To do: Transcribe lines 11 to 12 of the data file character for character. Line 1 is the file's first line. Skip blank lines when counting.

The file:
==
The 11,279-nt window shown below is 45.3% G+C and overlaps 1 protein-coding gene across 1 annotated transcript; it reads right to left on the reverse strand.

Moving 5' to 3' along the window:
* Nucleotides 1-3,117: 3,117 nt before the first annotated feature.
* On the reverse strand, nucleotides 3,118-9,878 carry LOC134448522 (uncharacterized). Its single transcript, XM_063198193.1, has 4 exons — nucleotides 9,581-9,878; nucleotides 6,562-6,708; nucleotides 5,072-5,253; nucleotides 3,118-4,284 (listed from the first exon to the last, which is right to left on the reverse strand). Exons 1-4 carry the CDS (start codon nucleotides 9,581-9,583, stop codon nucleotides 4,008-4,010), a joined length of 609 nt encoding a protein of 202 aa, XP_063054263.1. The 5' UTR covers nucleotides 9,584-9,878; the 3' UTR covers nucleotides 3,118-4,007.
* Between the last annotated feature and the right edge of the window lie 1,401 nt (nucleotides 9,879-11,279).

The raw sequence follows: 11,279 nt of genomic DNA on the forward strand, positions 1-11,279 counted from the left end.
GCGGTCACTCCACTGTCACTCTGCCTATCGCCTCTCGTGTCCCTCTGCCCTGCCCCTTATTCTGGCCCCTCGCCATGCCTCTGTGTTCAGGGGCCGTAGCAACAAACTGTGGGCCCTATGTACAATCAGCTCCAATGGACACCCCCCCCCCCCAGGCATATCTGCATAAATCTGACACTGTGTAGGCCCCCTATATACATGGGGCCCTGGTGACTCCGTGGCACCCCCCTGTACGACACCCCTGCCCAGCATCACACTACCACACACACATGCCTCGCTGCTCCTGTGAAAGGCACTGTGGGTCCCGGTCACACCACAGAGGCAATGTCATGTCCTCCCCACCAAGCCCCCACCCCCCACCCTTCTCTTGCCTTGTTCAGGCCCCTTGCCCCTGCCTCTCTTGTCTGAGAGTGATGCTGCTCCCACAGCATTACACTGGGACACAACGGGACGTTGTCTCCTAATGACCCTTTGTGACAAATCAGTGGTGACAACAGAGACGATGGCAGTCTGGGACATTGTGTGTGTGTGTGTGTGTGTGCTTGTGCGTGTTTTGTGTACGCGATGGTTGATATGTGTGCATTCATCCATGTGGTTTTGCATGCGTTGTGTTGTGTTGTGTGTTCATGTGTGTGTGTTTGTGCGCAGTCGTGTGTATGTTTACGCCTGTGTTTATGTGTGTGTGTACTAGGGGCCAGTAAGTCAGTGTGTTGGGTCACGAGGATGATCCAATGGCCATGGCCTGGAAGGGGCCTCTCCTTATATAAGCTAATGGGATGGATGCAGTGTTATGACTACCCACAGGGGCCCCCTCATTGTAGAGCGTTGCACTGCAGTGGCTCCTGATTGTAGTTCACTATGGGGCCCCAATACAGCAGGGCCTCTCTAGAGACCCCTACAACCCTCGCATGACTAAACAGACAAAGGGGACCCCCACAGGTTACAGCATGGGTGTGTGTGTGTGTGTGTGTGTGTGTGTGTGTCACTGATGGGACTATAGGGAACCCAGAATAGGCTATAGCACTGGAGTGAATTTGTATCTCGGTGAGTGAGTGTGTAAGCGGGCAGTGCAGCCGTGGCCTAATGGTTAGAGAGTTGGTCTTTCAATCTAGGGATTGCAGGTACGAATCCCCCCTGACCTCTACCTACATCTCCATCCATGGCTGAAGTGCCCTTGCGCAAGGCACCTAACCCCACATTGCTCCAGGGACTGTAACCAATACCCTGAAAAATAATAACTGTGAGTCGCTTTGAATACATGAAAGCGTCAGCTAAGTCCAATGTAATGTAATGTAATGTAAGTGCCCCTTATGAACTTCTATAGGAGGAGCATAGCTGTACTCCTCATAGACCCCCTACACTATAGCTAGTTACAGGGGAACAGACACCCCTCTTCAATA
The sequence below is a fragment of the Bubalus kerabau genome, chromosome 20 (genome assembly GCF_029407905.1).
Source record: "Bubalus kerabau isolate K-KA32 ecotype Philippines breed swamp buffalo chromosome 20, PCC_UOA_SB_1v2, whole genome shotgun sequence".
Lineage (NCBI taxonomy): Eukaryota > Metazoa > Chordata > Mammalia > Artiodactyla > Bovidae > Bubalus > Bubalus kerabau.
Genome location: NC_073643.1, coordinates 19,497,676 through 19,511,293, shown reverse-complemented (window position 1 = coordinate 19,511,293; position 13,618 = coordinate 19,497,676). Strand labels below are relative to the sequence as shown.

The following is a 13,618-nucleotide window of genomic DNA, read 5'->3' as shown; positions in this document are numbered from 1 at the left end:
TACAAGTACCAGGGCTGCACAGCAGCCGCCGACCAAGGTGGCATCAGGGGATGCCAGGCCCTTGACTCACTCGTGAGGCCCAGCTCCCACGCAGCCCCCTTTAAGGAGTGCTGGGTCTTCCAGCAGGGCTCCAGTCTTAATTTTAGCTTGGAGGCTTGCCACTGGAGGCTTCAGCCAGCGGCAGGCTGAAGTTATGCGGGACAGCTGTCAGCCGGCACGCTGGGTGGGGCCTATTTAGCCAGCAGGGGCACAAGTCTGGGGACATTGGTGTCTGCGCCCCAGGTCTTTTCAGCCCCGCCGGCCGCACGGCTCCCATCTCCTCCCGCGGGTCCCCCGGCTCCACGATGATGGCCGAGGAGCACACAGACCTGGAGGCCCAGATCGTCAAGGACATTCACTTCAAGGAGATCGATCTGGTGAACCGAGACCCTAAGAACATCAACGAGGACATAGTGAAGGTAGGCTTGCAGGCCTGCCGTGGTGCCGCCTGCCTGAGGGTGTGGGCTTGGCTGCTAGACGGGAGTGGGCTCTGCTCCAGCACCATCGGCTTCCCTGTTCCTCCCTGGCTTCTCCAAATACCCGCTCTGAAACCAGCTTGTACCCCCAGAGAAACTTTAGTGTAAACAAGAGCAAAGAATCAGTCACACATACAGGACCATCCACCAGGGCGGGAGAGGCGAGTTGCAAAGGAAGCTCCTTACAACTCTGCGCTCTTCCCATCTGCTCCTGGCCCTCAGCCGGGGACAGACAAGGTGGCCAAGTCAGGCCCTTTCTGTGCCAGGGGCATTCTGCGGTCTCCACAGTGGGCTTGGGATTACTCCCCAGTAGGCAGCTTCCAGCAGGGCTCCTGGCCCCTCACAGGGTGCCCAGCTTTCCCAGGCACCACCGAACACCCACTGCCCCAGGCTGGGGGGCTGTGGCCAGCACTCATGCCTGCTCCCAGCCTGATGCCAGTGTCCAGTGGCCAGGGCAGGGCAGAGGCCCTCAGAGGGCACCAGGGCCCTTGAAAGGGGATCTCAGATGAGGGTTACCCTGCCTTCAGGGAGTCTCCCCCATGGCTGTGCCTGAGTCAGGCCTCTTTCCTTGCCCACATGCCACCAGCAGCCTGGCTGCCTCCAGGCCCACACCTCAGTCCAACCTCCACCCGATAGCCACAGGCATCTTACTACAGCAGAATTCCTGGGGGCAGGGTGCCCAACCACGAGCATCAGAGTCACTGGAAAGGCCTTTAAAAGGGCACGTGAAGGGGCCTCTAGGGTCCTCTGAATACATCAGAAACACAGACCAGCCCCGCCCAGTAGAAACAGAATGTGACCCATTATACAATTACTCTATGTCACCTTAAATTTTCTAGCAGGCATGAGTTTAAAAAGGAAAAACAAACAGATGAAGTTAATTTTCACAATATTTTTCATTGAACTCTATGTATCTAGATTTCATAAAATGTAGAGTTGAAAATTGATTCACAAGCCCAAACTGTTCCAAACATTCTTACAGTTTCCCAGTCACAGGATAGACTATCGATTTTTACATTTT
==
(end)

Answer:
Genome location: NC_073643.1, coordinates 19,497,676 through 19,511,293, shown reverse-complemented (window position 1 = coordinate 19,511,293; position 13,618 = coordinate 19,497,676). Strand labels below are relative to the sequence as shown.

The following is a 13,618-nucleotide window of genomic DNA, read 5'->3' as shown; positions in this document are numbered from 1 at the left end: